Class Actions and Group Actions

We are Stibbe Class Actions and Group Actions specialists

We have proven expertise in resolving class and group actions and the associated special challenges they create, even across multiple jurisdictions.

Class Actions and Group Actions

We have played a major role in some of the largest class actions and group actions in the Benelux, drawing on expertise from across the firm to deliver the most effective results for our clients.

Handling matters across a broad range of sectors including financial institutions, securities, funds, large industries and healthcare, our experts integrate regulatory knowledge with sector expertise to create strategically robust solutions.

As the rules for collective redress are constantly changing, we guide clients through every stage. When handling complex proceedings regarding private enforcement of cartel and competition law infringements, we work in close collaboration with lawyers in our EU competition law practice group. This cohesive structure provides the most cost-effective and efficient way of working.

Over the years our litigation practice group has successfully handled multi-party and multi-jurisdictional litigation, before the civil, administrative and criminal courts. In all cases, our objective is to resolve the class or group action as efficiently as possible, aiming to minimise its impact on the rest of the business.

Reinforcing our practical expertise, our partners also lecture on collective redress and hold various publications on class actions and group actions.

Please click here for more information about collective actions in the Netherlands.

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Related news

21.07.2022 NL law
Dutch Supreme Court decides against the pledgeability of non-transferable claims

Articles - Lawyers occasionally wonder how the law ended up as it is. We had that experience after the Dutch Supreme Court’s decision of 1 July 2022 (Rabobank/Ten Berge q.q.; ECLI:NL:HR:2022:984), regarding the possibility or impossibility of pledging a claim. The Supreme Court decided that claims that have been made non-transferable under property law in a contractual agreement between a creditor and a debtor, cannot be pledged either.

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28.01.2022 NL law
Branda Katan teaches course on Dutch class action regime

Seminar - Branda Katan will co-teach the current affairs ‘WAMCA’ course on 2 February 2022 from 14:00 to 18:15 at the Centrum voor Postacademisch Juridisch Onderwijs. Branda, together with co-teacher Professor Ruud Hermans, will discuss all aspects of the Dutch class action regime (WAMCA), and the course will provide new insights into how the WAMCA relates to new and upcoming European law.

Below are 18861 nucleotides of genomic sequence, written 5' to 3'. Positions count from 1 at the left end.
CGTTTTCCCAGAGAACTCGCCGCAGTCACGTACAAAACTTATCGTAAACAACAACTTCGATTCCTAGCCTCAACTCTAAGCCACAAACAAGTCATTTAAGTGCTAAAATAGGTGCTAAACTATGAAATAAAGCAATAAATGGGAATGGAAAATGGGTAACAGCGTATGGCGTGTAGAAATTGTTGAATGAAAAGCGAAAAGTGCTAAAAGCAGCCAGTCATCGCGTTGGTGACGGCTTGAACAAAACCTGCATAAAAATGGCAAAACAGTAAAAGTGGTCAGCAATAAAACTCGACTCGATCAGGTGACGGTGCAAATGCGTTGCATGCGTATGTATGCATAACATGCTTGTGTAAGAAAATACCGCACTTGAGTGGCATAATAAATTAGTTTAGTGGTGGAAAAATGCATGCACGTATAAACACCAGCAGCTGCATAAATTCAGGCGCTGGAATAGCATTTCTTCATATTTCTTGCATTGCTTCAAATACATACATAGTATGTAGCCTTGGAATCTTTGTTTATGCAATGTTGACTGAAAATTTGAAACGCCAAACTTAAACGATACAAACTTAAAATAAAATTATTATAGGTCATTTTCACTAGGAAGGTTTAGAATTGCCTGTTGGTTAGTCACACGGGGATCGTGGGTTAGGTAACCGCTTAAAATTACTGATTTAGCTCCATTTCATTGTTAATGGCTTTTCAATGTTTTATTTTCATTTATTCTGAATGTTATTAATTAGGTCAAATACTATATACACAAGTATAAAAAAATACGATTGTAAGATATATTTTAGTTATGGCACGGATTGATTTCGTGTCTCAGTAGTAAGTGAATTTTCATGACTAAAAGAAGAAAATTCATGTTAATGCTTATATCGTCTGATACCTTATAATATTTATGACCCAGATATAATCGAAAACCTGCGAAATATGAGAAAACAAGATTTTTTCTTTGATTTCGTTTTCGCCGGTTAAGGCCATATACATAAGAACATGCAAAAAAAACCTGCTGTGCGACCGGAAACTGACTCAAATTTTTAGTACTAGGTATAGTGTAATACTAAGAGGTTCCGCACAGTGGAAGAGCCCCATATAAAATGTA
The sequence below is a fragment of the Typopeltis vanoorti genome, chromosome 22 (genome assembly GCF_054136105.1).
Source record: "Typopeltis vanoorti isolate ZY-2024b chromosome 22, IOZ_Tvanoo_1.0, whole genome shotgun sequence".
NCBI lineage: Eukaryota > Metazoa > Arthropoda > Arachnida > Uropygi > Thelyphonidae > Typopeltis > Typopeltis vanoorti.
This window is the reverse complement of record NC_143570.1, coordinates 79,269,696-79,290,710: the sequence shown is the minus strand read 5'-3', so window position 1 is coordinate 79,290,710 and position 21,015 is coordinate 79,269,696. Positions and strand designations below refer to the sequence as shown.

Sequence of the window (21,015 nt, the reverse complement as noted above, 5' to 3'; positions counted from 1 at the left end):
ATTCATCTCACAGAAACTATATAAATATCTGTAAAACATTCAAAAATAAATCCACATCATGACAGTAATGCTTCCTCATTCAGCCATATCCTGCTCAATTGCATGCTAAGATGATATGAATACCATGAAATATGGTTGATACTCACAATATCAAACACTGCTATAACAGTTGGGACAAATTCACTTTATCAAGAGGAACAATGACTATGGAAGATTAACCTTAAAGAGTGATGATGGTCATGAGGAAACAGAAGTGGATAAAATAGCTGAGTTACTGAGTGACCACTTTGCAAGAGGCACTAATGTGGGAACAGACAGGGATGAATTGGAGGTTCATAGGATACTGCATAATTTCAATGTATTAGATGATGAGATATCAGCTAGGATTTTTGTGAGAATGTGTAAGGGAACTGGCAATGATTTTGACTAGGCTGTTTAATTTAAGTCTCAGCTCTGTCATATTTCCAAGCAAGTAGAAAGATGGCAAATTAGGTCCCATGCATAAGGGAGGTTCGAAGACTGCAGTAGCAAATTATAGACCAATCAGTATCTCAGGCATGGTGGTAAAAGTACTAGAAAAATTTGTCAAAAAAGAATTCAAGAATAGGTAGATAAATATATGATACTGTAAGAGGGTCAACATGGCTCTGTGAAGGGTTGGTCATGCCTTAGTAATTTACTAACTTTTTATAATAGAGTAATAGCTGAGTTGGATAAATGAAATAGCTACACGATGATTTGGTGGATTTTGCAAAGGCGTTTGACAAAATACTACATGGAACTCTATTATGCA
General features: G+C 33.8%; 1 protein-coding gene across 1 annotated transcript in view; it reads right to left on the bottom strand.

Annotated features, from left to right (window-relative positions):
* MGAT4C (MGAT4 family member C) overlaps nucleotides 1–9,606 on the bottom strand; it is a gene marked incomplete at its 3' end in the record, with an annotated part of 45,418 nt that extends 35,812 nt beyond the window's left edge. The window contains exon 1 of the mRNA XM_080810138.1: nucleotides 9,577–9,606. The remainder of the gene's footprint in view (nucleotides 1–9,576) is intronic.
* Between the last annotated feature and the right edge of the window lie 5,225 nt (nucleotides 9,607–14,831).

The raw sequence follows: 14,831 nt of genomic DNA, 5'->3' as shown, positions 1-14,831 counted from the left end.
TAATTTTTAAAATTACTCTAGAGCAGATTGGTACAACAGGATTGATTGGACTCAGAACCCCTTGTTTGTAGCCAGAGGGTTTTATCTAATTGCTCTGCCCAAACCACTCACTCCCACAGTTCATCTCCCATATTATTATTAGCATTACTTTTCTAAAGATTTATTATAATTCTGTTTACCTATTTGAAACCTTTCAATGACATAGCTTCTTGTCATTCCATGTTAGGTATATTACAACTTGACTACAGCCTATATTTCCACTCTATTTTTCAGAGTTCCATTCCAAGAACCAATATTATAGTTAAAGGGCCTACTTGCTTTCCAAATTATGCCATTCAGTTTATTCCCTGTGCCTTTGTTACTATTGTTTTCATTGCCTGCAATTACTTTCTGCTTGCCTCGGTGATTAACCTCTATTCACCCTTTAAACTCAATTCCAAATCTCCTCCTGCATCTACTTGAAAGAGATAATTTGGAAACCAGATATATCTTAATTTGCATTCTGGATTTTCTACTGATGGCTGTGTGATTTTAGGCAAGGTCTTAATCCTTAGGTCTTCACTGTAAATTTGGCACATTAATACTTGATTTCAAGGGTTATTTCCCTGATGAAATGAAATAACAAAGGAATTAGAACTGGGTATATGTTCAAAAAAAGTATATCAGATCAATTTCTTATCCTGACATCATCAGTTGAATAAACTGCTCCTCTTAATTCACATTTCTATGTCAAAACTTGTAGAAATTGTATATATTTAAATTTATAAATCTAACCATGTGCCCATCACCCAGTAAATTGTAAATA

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27.05.2021 NL law
The qualification of a (commercial) contract

Short Reads - The Dutch Civil Code provides for several nominate contracts, for example: contractor agreements, purchase agreements, lease contracts, agency agreements and employment contracts. For these nominate contracts, the Dutch legislator has formulated specific legal rules in the Dutch Civil Code. In some cases, these legal rules are mandatory; i.e. the contracting parties cannot derogate from these legal rules. The purpose of these codified legal rules is often to protect weaker contracting parties.

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14.12.2020 NL law
WAMCA: imperfections come to the surface

Short Reads - Dutch courts have not yet developed procedural rules for the WAMCA, the new Dutch regime for collective redress. This adds to pre-existing uncertainty around many procedural aspects of this new law. In my recent editorial for the Nederlands Tijdschrift voor Burgerlijk Recht (Dutch Civil Law Review, only accessible with a WoltersKluwer Navigator subscription), I discuss recent court decisions and identify a few additional problems that are arising now that the WAMCA is being put to the test. Here’s a summary.

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08.07.2020 NL law
Dutch State breached duty of care in providing information to victims and surviving relatives of plane crash

Short Reads - Earlier this year, the District Court in The Hague ruled that the Dutch State is liable vis-à-vis the victims and surviving relatives of a 1992 plane crash in Faro, Portugal. The State was found liable because it is responsible for the information provided by the Dutch Aviation Safety Board (a government agency) to the victims and surviving relatives. This information, on the causes of the crash was deemed by the court to be incorrect and incomplete.

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